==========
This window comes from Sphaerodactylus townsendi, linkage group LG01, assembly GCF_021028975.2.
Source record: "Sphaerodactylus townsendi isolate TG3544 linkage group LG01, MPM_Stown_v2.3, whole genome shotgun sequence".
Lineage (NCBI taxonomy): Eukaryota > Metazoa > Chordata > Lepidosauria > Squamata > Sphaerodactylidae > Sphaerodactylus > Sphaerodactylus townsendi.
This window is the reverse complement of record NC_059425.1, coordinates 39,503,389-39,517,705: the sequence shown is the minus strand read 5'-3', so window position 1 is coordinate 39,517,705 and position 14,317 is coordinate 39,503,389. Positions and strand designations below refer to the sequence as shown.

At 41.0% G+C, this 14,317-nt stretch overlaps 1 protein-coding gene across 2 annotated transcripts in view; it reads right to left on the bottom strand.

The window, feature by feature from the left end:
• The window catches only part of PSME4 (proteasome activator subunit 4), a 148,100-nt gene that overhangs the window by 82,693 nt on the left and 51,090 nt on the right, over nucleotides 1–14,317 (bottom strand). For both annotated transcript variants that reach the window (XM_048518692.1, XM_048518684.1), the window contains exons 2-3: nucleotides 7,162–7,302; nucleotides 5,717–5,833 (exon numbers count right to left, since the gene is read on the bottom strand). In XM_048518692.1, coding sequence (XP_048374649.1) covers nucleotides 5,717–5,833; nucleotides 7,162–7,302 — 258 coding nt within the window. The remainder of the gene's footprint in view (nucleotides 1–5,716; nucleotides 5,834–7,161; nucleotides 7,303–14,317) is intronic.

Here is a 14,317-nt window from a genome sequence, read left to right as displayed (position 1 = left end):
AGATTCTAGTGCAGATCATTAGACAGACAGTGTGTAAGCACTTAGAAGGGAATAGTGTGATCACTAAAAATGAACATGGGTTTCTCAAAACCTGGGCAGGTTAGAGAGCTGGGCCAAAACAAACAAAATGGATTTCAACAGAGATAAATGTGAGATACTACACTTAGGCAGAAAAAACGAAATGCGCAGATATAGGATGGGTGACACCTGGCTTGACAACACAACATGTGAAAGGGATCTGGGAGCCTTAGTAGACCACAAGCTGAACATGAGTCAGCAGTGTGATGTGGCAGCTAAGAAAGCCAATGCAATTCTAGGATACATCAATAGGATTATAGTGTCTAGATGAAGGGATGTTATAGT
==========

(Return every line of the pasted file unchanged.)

This window comes from Sphaerodactylus townsendi, linkage group LG01, assembly GCF_021028975.2.
Source record: "Sphaerodactylus townsendi isolate TG3544 linkage group LG01, MPM_Stown_v2.3, whole genome shotgun sequence".
Lineage (NCBI taxonomy): Eukaryota > Metazoa > Chordata > Lepidosauria > Squamata > Sphaerodactylidae > Sphaerodactylus > Sphaerodactylus townsendi.
This window is the reverse complement of record NC_059425.1, coordinates 39,503,389-39,517,705: the sequence shown is the minus strand read 5'-3', so window position 1 is coordinate 39,517,705 and position 14,317 is coordinate 39,503,389. Positions and strand designations below refer to the sequence as shown.

At 41.0% G+C, this 14,317-nt stretch overlaps 1 protein-coding gene across 2 annotated transcripts in view; it reads right to left on the bottom strand.

The window, feature by feature from the left end:
• The window catches only part of PSME4 (proteasome activator subunit 4), a 148,100-nt gene that overhangs the window by 82,693 nt on the left and 51,090 nt on the right, over nucleotides 1–14,317 (bottom strand). For both annotated transcript variants that reach the window (XM_048518692.1, XM_048518684.1), the window contains exons 2-3: nucleotides 7,162–7,302; nucleotides 5,717–5,833 (exon numbers count right to left, since the gene is read on the bottom strand). In XM_048518692.1, coding sequence (XP_048374649.1) covers nucleotides 5,717–5,833; nucleotides 7,162–7,302 — 258 coding nt within the window. The remainder of the gene's footprint in view (nucleotides 1–5,716; nucleotides 5,834–7,161; nucleotides 7,303–14,317) is intronic.

Here is a 14,317-nt window from a genome sequence, read left to right as displayed (position 1 = left end):
AGATTCTAGTGCAGATCATTAGACAGACAGTGTGTAAGCACTTAGAAGGGAATAGTGTGATCACTAAAAATGAACATGGGTTTCTCAAAACCTGGGCAGGTTAGAGAGCTGGGCCAAAACAAACAAAATGGATTTCAACAGAGATAAATGTGAGATACTACACTTAGGCAGAAAAAACGAAATGCGCAGATATAGGATGGGTGACACCTGGCTTGACAACACAACATGTGAAAGGGATCTGGGAGCCTTAGTAGACCACAAGCTGAACATGAGTCAGCAGTGTGATGTGGCAGCTAAGAAAGCCAATGCAATTCTAGGATACATCAATAGGATTATAGTGTCTAGATGAAGGGATGTTATAGT